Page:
Owing to the excess of carbon dioxide emissions in the atmosphere, a transition to a neutral carbon economy is needed. In this framework, Carbon Capture and Storage (CCS), and Carbon Capture Utilization and Storage (CCUS) become essential areas of development. Sequestering CO2 into different geological media such as deep saline aquifers and hydrocarbon reservoirs reduces the net anthropogenic gas emissions. In 2020, the global CO2 emissions corresponded to 31.5 gigatons. In the case of Saudi Arabia, the Riyadh province emitted 45.8 megatons. This study aims to evaluate for the first time the CO2 storage potential of the Unayzah Formation in Saudi Arabia, identify the primary trapping mechanisms, and capture the effects of the highly heterogeneous reservoir. CO2 injection in geological media is challenging because of the complexity of the geological properties and the CO2 phase behavior at super-critical conditions. In the present evaluation, we constructed a geological model only with public domain data. Similarly, we obtained different scenarios of the model on account of the uncertainty in the geological parameters. Later on, we selected a base model representing a conservative scenario to perform high-resolution simulations to determine the dominant mechanisms influencing the storage efficiency. In the main analysis, we simulated continuous injection of CO2 for forty years followed by twenty years of monitoring. We tested the injectivity of the reservoir showing it is possible to inject 1 and 2 megatons in vertical and horizontal wells, respectively. Likewise, lower injection rates improved solubility and residual trapping. Residual trapping is dominant, and it could reach fifty percent, while solubility could reach up to fifteen percent of the total CO2 injected. Along with these scenarios, we performed an Uncertainty Analysis based on porosity and permeability multipliers, salinity, and hysteresis effect. Finally, we demonstrated the effectiveness of the seal, and the structural and stratigraphic trapping. Until the development of the current analysis, there is no evidence of public domain studies assessing the storage potential into saline aquifers in Saudi Arabia. This contribution is essential for developing CCUS and promoting a circular carbon economy in line with the Vision of the Kingdom for the future.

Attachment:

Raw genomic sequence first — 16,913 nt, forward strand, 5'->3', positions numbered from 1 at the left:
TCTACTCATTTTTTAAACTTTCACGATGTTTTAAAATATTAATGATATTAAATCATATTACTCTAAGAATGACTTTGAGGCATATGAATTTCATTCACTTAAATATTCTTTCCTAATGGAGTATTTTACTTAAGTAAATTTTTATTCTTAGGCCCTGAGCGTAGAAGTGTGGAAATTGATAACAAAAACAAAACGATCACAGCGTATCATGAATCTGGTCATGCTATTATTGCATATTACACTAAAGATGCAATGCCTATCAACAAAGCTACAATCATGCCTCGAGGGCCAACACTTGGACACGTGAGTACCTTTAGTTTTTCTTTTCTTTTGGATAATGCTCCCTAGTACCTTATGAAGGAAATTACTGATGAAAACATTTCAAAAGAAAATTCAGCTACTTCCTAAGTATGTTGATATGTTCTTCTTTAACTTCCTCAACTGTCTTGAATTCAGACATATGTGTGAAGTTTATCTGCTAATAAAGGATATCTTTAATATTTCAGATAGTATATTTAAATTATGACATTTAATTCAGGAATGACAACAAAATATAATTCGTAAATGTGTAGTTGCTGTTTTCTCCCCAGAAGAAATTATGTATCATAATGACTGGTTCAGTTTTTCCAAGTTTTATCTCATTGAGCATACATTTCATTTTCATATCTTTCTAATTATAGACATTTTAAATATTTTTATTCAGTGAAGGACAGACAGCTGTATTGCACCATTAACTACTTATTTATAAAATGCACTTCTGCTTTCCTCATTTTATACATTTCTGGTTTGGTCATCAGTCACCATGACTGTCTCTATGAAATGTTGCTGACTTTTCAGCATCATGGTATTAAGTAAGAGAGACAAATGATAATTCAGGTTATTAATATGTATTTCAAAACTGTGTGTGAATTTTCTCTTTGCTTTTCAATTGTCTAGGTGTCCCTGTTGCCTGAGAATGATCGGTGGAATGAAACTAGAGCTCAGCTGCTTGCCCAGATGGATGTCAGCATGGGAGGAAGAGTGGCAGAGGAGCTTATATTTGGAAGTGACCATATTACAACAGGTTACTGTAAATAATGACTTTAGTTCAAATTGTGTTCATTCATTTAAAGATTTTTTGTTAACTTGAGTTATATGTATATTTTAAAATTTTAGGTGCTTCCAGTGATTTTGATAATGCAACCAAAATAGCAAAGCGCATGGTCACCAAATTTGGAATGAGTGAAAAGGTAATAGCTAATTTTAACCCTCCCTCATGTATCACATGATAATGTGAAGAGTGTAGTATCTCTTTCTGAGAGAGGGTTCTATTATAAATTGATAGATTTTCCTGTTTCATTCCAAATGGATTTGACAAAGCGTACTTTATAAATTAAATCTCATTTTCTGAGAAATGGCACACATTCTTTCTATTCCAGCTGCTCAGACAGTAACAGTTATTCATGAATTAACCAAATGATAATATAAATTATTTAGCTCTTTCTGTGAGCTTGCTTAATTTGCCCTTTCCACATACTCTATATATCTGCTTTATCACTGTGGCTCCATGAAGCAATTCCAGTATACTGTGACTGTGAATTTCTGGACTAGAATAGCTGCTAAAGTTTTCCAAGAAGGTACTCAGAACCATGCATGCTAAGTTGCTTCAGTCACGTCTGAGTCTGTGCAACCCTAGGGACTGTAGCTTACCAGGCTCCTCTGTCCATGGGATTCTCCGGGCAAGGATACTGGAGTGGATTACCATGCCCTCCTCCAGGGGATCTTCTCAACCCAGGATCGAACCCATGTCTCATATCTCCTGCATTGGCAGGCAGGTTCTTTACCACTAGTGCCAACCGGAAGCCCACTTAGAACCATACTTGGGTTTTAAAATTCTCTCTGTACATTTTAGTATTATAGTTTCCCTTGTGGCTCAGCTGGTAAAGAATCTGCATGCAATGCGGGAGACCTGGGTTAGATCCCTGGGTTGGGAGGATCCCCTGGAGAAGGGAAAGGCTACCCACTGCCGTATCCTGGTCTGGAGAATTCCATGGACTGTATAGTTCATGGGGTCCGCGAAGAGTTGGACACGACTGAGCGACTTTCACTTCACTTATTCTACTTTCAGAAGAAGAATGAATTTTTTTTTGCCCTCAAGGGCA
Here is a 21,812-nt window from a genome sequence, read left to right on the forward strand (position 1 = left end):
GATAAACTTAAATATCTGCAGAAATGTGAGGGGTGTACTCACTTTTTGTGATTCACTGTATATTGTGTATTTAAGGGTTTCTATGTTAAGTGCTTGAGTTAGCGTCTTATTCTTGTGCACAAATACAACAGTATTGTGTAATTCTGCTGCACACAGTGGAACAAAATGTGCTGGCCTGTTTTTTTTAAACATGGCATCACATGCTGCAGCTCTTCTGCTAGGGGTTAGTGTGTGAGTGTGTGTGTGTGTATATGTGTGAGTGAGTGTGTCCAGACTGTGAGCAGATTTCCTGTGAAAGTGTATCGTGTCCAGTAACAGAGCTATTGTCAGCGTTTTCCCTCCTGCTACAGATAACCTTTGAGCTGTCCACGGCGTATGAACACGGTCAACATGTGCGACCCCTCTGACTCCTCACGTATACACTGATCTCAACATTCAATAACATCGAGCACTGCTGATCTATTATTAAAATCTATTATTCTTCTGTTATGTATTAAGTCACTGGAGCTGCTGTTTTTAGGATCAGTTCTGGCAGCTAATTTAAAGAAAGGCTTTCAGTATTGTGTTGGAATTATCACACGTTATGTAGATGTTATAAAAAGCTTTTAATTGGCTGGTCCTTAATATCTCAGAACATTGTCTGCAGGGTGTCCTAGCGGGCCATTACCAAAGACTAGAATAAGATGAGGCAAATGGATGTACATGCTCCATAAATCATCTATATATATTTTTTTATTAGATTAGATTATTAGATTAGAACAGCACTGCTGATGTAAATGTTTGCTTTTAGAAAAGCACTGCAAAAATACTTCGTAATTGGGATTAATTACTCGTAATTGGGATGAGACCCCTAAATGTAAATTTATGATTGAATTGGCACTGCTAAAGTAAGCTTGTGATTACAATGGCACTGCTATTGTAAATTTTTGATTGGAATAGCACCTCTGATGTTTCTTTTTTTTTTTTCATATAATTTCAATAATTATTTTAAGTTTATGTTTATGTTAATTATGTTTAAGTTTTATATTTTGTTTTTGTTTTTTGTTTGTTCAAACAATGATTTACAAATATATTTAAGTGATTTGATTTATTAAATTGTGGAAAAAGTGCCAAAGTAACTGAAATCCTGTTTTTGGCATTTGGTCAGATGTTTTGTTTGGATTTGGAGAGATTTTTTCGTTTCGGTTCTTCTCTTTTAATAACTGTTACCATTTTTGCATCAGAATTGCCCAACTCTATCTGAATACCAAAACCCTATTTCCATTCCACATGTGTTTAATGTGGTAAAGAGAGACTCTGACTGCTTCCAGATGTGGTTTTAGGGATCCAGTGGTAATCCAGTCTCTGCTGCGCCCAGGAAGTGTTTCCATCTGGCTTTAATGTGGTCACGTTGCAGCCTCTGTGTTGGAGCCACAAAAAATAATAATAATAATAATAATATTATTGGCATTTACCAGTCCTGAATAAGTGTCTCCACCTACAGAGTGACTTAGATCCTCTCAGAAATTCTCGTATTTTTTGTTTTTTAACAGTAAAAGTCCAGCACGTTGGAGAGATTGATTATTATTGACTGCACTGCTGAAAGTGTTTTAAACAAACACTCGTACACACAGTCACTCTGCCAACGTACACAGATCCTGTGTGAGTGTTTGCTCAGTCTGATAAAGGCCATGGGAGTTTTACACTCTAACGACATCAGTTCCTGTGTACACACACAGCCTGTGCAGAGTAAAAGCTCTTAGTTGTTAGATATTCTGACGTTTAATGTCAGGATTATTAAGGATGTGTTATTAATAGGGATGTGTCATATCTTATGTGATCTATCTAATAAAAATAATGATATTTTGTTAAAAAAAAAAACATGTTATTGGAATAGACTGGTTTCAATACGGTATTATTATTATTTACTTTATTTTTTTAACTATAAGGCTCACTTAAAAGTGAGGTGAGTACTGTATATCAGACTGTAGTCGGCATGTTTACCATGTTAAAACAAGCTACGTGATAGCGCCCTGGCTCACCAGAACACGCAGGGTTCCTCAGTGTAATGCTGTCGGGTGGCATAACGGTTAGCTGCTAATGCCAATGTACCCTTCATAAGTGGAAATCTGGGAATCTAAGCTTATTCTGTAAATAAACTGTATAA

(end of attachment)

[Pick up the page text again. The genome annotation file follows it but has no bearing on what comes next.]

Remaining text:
|Date made available
|KAUST Research Repository